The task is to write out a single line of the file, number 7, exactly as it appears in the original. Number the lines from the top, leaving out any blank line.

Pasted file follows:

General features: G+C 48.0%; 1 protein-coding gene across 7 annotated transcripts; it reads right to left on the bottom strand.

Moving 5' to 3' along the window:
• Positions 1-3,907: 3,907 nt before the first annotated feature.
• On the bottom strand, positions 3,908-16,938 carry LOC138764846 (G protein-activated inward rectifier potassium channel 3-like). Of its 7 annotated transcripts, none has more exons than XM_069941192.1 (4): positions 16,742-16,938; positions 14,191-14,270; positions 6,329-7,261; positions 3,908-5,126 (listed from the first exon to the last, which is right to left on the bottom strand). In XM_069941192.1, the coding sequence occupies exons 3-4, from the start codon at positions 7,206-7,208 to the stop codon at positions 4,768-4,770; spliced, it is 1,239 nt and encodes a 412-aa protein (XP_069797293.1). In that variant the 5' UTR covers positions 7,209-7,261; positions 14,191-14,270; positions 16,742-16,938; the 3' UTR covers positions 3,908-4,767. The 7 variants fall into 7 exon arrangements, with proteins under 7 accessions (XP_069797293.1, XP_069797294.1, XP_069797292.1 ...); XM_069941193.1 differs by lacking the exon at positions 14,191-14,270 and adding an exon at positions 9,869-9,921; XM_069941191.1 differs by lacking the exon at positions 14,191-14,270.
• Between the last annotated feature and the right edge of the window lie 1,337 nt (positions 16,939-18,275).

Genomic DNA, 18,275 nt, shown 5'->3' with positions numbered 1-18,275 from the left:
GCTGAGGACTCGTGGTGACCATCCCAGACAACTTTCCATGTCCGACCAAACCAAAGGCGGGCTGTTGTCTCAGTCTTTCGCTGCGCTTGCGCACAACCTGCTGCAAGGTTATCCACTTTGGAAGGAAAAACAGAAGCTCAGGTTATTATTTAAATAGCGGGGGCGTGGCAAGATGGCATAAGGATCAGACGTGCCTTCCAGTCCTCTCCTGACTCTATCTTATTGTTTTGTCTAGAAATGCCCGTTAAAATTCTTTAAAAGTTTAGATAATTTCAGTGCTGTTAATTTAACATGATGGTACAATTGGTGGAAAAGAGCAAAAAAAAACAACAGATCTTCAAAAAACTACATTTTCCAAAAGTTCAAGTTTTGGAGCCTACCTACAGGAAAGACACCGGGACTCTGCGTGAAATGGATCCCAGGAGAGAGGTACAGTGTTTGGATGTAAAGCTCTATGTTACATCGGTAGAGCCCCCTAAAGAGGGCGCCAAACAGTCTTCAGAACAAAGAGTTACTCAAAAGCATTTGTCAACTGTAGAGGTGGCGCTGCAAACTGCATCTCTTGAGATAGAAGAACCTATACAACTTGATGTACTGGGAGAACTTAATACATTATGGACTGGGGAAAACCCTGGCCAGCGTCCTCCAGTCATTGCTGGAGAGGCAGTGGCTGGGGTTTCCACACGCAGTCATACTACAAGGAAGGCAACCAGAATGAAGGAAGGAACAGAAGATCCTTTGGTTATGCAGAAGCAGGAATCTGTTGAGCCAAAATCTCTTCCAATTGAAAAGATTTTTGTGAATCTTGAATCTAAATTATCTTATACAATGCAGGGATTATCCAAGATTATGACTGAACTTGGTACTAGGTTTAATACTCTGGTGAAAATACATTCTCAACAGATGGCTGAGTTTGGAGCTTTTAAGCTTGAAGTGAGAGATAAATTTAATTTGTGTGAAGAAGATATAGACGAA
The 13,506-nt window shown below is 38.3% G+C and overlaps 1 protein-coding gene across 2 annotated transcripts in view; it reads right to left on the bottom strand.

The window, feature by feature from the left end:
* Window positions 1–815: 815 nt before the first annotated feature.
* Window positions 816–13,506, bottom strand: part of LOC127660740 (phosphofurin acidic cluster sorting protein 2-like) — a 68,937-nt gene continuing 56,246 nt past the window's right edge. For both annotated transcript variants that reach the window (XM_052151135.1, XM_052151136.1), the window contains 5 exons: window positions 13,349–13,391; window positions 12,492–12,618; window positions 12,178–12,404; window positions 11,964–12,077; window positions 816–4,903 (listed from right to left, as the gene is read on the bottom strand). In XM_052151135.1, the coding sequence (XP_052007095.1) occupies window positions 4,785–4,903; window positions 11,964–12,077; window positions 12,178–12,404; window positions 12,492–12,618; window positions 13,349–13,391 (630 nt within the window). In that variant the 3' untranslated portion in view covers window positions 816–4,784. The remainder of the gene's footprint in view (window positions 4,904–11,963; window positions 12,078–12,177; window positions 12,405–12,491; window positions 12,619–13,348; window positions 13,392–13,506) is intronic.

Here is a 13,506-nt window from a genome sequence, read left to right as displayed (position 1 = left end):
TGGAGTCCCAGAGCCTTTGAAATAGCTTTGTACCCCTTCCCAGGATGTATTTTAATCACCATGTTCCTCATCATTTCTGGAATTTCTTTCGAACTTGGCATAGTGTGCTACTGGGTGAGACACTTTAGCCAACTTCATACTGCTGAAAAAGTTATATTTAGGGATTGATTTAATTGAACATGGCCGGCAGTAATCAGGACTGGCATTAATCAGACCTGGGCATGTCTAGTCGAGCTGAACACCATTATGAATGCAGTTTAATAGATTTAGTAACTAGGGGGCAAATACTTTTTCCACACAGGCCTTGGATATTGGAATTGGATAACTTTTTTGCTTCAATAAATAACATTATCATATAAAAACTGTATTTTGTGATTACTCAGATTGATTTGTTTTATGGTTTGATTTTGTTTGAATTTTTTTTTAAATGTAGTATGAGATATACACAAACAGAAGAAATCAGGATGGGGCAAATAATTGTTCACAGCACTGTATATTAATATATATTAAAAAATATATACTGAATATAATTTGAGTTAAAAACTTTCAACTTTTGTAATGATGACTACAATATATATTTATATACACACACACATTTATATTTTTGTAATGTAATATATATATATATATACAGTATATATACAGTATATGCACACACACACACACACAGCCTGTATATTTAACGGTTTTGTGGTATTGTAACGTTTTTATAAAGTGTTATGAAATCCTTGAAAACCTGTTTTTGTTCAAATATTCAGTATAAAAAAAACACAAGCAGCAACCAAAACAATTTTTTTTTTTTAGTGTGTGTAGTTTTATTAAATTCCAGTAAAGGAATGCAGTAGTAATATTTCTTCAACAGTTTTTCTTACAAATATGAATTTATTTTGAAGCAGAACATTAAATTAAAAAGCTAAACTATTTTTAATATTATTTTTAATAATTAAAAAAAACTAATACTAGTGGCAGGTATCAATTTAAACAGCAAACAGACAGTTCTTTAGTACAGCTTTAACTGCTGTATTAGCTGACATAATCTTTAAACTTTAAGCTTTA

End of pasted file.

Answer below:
GCTGAGGACTCGTGGTGACCATCCCAGACAACTTTCCATGTCCGACCAAACCAAAGGCGGGCTGTTGTCTCAGTCTTTCGCTGCGCTTGCGCACAACCTGCTGCAAGGTTATCCACTTTGGAAGGAAAAACAGAAGCTCAGGTTATTATTTAAATAGCGGGGGCGTGGCAAGATGGCATAAGGATCAGACGTGCCTTCCAGTCCTCTCCTGACTCTATCTTATTGTTTTGTCTAGAAATGCCCGTTAAAATTCTTTAAAAGTTTAGATAATTTCAGTGCTGTTAATTTAACATGATGGTACAATTGGTGGAAAAGAGCAAAAAAAAACAACAGATCTTCAAAAAACTACATTTTCCAAAAGTTCAAGTTTTGGAGCCTACCTACAGGAAAGACACCGGGACTCTGCGTGAAATGGATCCCAGGAGAGAGGTACAGTGTTTGGATGTAAAGCTCTATGTTACATCGGTAGAGCCCCCTAAAGAGGGCGCCAAACAGTCTTCAGAACAAAGAGTTACTCAAAAGCATTTGTCAACTGTAGAGGTGGCGCTGCAAACTGCATCTCTTGAGATAGAAGAACCTATACAACTTGATGTACTGGGAGAACTTAATACATTATGGACTGGGGAAAACCCTGGCCAGCGTCCTCCAGTCATTGCTGGAGAGGCAGTGGCTGGGGTTTCCACACGCAGTCATACTACAAGGAAGGCAACCAGAATGAAGGAAGGAACAGAAGATCCTTTGGTTATGCAGAAGCAGGAATCTGTTGAGCCAAAATCTCTTCCAATTGAAAAGATTTTTGTGAATCTTGAATCTAAATTATCTTATACAATGCAGGGATTATCCAAGATTATGACTGAACTTGGTACTAGGTTTAATACTCTGGTGAAAATACATTCTCAACAGATGGCTGAGTTTGGAGCTTTTAAGCTTGAAGTGAGAGATAAATTTAATTTGTGTGAAGAAGATATAGACGAA